The first scene of Holy Motors tells the audience two things: this is about the art of film, and this is what you won’t expect it to be. Carax, the movie’s director, is seen opening the door into what seems to be a theatre. Everyone’s eyes are mesmerized onto what is on screen which is out of frame. Shots of the early works of scientist and early Chrono photographer Étienne-Jules Marey, and this gives us a look into what this narrative is about. Yet, as one tries to wrap their head around what the film means, it loses its meaning altogether.
We are introduced to a middle-aged man named Mr. Oscar, who is driven around in a limousine and has several “appointments” or acts. He dresses up and delves himself into completely different scenarios, giving the audience different reactions as well. From an old beggar, to a motion capture actor, to a red-haired madman, the possibilities of Lavant and his skills are virtually endless. But behind the scenes, after every act, he seems to be quite lonely and hopeless in the confines of his limousine. He tells of the man from the agency that what made him carry on is the beauty of the act, but he misses the cameras. This scene could symbolize that no matter how many times actors fall in love with their role and the art, a part of them seems missing when it comes to feeling fulfilled with their job. Perhaps it is because of the different masks that actors have to put on when they portray their roles, and how sometimes method acting can take a toll on one’s sanity.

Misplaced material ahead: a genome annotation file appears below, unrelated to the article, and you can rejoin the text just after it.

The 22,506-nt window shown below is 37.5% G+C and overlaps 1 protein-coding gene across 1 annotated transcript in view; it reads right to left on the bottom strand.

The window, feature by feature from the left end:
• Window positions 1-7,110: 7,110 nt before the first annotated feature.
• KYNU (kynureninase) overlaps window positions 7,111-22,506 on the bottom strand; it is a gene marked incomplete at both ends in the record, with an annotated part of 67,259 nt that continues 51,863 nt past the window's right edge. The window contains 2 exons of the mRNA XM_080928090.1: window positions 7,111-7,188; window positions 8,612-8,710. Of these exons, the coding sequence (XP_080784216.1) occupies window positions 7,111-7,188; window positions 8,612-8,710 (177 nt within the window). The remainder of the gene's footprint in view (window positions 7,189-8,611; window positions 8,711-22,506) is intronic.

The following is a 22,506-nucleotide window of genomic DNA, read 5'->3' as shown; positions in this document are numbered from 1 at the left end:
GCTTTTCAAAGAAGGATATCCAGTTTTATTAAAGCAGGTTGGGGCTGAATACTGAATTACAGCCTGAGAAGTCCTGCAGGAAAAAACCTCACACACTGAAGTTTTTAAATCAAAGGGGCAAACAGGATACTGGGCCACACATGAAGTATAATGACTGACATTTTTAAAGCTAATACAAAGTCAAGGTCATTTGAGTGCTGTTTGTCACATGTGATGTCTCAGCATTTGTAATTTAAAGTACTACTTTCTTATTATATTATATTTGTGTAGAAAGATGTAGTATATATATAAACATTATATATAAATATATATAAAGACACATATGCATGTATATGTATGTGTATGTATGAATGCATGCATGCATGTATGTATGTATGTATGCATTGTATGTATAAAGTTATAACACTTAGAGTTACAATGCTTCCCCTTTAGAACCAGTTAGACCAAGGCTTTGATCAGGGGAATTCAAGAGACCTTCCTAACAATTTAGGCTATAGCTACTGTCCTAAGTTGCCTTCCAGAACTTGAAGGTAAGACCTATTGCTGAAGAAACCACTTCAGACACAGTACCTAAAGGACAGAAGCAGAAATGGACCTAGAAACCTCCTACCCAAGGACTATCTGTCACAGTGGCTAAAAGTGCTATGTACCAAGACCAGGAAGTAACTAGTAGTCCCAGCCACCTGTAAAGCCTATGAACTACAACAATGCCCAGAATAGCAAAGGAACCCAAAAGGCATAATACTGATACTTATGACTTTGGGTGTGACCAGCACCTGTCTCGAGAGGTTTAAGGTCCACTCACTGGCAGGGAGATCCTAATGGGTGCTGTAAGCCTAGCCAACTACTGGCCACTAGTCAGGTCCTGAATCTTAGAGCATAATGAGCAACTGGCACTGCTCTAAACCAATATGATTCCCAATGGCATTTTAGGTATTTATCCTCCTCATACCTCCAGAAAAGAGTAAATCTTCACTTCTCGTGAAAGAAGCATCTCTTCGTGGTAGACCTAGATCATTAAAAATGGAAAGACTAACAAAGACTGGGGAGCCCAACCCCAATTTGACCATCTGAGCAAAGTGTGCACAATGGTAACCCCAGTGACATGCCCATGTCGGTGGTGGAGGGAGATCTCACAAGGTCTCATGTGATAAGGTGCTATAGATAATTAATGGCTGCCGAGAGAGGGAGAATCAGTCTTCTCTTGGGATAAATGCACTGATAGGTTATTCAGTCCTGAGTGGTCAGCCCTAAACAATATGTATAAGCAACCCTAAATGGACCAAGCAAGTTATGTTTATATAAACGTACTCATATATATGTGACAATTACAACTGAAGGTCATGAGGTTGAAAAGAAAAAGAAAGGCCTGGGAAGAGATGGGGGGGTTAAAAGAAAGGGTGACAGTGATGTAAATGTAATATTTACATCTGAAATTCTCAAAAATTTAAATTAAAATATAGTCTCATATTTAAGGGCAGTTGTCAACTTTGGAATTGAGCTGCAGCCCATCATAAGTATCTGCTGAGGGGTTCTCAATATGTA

Yet, what makes this film so melancholically beautiful is that it appreciates, and at the same time critiques, what filmmaking is. There are no connections whatsoever with all the different appointments, yet the viewers are glued to the screen and are invested to know what happens next. Perhaps the reason for this is that Carax does not want the audience to overthink or follow a linear narrative. Movies are made to entertain, and maybe even to reflect life and one’s deeper insights towards it. Through the different characters Oscar portrays, the different interactions he has with other people and actors, makes us think whether we are ever truly genuine with ourselves and others. The different scenes, although quite absurd, are not so far from what we experience in life. Love, chaos, beauty, life, death, are all universal themes that we experience and the art of film is what connects them together.
All in all, Carax does a wonderful job in paying an homage to cinema through Holy Motors. We get to appreciate the art form as it is without putting too much thought into it, because the meaning of things is subjective to each and every person. But at the same time, the overall somber mood that the film emanates makes us realize that film is dying. When Oscar says that “[The cameras] used to be heavier than us. Then they became smaller than our heads. Now you can’t see them at all,” it makes us reflect on what we consider entertainment and real film. As things such as reality television and online influencers start to emerge, we forget to appreciate film for what it is and all the effort that is put into making one. And for that, Holy Motors should be praised in all its confusing and surprise-filled glory.